Tribes Want Voters To Play For High Stakes Their Sales Pitch For Just-Filed Initiative Offers A Cut Of Annual Gambling Profits
The Spokanes and two other disgruntled Indian tribes filed an initiative Tuesday that essentially pays voters to support high-stakes casinos on Washington reservations.
The tribes’ sales pitch offers voters a cut of annual gambling profits - which the tribes estimate will be about $100 per voter per year.
A state gambling official cautions that the proposal is a dangerous invitation to wide-open, Nevada-style gaming that could easily spread from the reservations to cities.
The unusual initiative is modeled in part after the Alaskan Permanent Fund, which gives all residents an annual share of that state’s oil sales.
Ten percent of the annual tribal gambling profits would be disbursed to registered voters in the last statewide general election.
John Kieffer, vice chairman of the Spokane Tribe of Indians, called the proposal “a partnership deal with the voting people of the state of Washington.”
Kieffer and other tribal leaders say the initiative is not designed to buy votes, but rather to cut voters in on a wise business deal.
Frank Miller, director of the state Gambling Commission, said voters need to understand the consequences of unrestricted gambling.
“What it does is open the state to full-blown Nevada gambling,” he said. “In my view it’s very shortsighted.”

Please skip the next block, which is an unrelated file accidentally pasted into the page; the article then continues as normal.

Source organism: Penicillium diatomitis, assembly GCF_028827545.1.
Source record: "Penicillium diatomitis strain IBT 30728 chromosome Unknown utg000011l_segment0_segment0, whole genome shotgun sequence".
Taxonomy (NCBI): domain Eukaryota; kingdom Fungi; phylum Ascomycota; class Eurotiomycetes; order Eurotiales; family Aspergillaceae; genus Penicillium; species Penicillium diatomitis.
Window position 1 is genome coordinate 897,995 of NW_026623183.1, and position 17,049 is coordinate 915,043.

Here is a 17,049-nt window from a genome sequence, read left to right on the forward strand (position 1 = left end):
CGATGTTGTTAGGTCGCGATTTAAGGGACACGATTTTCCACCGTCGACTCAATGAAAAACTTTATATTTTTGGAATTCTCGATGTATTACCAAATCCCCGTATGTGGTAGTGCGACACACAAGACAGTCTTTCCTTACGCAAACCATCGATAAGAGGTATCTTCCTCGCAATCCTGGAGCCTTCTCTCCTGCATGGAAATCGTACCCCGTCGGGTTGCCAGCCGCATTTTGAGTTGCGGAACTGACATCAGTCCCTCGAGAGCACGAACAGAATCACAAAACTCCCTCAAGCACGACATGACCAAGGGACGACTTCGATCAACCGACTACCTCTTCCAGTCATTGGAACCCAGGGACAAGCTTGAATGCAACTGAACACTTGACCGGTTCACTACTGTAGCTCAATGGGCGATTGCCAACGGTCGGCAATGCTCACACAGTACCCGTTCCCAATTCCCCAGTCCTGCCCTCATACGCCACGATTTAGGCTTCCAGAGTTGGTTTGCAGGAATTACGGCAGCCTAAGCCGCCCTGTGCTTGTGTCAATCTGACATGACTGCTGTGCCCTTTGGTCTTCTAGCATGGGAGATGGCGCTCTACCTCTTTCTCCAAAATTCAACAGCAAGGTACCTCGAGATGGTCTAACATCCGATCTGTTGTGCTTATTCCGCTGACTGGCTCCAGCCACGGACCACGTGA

Miller said the initiative springs from the frustrations of the three tribes that have declined to strike a gaming deal with the state.
“(The initiative) is set forth by the tribes that haven’t been able to work with the state of Washington… It pretty much guts the current regulatory programs in the state and the tribes that have been working with us.”
If the initiative passes, Miller predicts other non-Indian businesses will lobby hard for the same gambling rights off the reservations.
At a news conference at the Sheraton-Spokane Hotel, leaders of the Spokane, Puyallup and Shoalwater Bay tribes called the initiative a needed jobs program and an economic boost for poor tribes.
“Resources are starting to dry up,” said Herb Whitish, chairman of the Shoalwater Bay Tribe. “We’re here about education. We’re here about jobs. We’re here about survival.”
Whitish said the Shoalwaters will use the gambling profits to improve education and health care, and to become less dependent on the federal government.
Whitish also said state leaders are full of double-talk on the gambling issue.
“Their rhetoric is riddled with nothing but hypocrisy,” he said, noting the state runs a $2.5 billion lottery.
“If they’re against gaming I believe they’re only against Indian gaming.”
For years, Washington tribes have battled the state over what games they can offer, the number of tables and hours. Nine tribes reached gambling compacts, settling for limited hours and games.
The Spokane and Colville tribes are suing the state and have forged ahead with slot machines and long hours.
Tribal leaders could not explain how they calculated their estimated $100 annual bounty to state voters, noting they will discuss the money at a later news conference.
About 1.7 million people voted in November’s statewide election. To afford passing out $100 to each of those voters, annual tribal gaming profits would have to be about $1.7 billion under the proposed financial arrangement.
The tribes must collect nearly 190,000 signatures to get the initiative on November’s ballot.
Wayne Mehl, a lobbyist for the Nevada Resorts Association, said expanded gambling on Indian or non-Indian lands tends to have an immediate windfall, but that business slows once the novelty fades.
“The ones that are stuck out in the boonies only do well if there’s no place else to go,” he said.
“If you’re in a tribe in Palm Springs your in great shape. If you’re hundred miles out of Minneapolis that’s not the case.”